This town was seven and one-half miles south of Phlegeton. (--The State of Missouri, in 1904, p. 383.)

Blanche

It was seven and one-half miles south of Buckhart. (--The State of Missouri, in 1904, p. 383.) It was located at section 30, township 25 N, range 12 W, on Highway AC, approximately one and one-half miles south of 14.

Brushyknob

This post-office village was four and one-half miles south of Idumean. (--The State of Missouri, in 1904, p. 383.) It was located at section 4, township 26 N, range 14 W. It was on Highway 76, approximately three and one-quarter miles west of Highway C.

Bryant

Bryant was eight miles northeast of Ava. (--The State of Missouri, in 1904, p. 383.) It was located at section 8, township 27 N, range 15 W, on Highway 5, near the head of Bryant Creek.

Buckhart

It was three miles south of Drury. (--The State of Missouri, in 1904, p. 383.) It was located at section 36, township 26 N, range 13 W, on Highway CC, approximately one mile south of Highway 95.

[4]

Champion

This was located at section 17, township 26 N, range 13 W, on Highway WW, east of Highway C.

Cheney

This village was twelve miles south of Norwood (Wright County). (--The State of Missouri, in 1904, p. 383.) It was located at section 1, township 26 N, range 14 W, on Highway 76, approximately 1 mile east of Highway C.

Copper Spring

It was near Bryant Creek, in the northwest part of the county, near the Wright County line. (--New Atlas of Mo., Campbell, 1874, Map #33.)

Cow Skin

It was approximately two miles south of Ava. (--New Atlas of Mo., Map #33.)

Cross Roads

It was located at sections 18 & 19, township 25 N, on range line between ranges 17 & 18, on Highway DD.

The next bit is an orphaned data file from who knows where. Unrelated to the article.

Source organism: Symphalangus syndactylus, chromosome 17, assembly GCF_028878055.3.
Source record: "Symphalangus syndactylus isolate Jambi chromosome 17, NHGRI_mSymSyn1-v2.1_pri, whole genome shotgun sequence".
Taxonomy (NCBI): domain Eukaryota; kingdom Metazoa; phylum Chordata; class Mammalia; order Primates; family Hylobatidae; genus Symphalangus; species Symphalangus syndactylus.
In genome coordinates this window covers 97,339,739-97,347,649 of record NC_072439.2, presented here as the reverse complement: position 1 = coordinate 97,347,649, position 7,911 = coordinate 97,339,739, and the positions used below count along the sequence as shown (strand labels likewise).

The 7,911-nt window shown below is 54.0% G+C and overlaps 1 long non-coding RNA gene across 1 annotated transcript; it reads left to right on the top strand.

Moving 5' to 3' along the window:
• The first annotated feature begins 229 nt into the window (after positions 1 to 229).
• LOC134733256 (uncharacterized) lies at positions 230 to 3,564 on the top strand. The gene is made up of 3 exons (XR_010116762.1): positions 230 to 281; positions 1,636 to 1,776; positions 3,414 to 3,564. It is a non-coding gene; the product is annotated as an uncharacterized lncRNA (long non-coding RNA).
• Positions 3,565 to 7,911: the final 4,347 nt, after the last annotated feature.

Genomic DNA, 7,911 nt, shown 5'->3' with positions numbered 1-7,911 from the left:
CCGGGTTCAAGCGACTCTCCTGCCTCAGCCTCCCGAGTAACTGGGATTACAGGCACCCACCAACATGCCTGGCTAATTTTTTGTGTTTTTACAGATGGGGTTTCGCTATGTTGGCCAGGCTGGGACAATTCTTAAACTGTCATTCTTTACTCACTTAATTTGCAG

Denlow

It was approximately five miles south of Omo, and five miles southwest of Prior. (--The State of Missouri, in 1904, p. 383.) It was located at section 35, township 27 N, range 13 W, on Highway 76, approximately four miles west of Highway 95.

Depew

It was three and one-quarter miles southeast of John's Mills. (--The State of Missouri, in 1904, p. 383.)

[5]

Dogwood

It was in the northwest corner of the county. (--The State of Missouri, in 1904, Williams, p. 383.) It was located at section 18, township 27 N, range 17 W, at the junction of Highways DD & TT.

Drury

It is three miles southwest of Vanzant. (--The State of Missouri, in 1904, p. 383.) It is located at section 24, township 26 N, range 13 W, on Highway 95.

Evans

It was located at section 35, township 25 N, range 14 W, on Highways 14 & C.

Falling Springs (or Spring)

It was twenty miles east of Ava. (--Gazetteer of Missouri, 1874, Campbell, p. 198.)

Fielden

It was four miles southeast of Cheney, or eight miles north of Rockbridge (Ozark County). (--The State of Missouri, in 1904, p. 383.)

Filer

It was six miles south of Norwood (Wright County), and six miles north of Cold Springs. (--The State of Missouri, in 1904, p. 383.

Florilla

It was seven miles south of Ottomer. (--The State of Missouri, in 1904, p. 383.)

Forest Stone

It was approximately three miles southeast of Pryor's Store, on Spring Creek. (--New Atlas of Mo., Campbell, 1874, Map #33.)

[6]

Girdner

Girdner was ten miles south of Ava. (--The State of Missouri, in 1904, p. 383.) It was located at section 16, township 25 N, range 16 W, on Highway P, southwest of Sweden.

Goodhope

It was six and one-half miles south of Arden. (--The State of Missouri, in 1904, p. 383.) It was located at section 33, township 26 N, range 17 W, on Highways O & T. Also shown on Map of Western States, Rand, McNally & Co., 1911. Also, there was a Goodhope in Texas County, in 1974. (--New Atlas of Mo., 1874, Map #33.)

Goodville

It is located at sections 7 & 18, township 27 N, range 12 W, on Highway 95, approximately three miles south of Wright County line.

Granada

It was two and one-half miles northeast of Beaver. (--The State of Missouri, in 1904, Williams, p. 383.) It was named for the city in Spain, in 1895. (--Our Storehouse of Missouri Place Names, Robert L. Ramsay, p. 30.)

Hebron

Hebron was located at section 26, township 25 N, range 11 W, west of Highway 181. Hebron, of Biblical derivation, was named in 1904. (--Our Storehouse of Missouri Place Names, p. 102.)

Hest

Hest was located at sections 3 & 34, township 26 N, range 16 W, on Highway 5, near Highway A.

Heth

Heth was a post-office ten miles southwest of Vera Cruz. (--Gazetteer of Missouri, p. 198.)

Jackson Mill

It was located at section 35, township 26 N, range 17 W, on highway which goes from 76 to O, at Roy.

John's Mill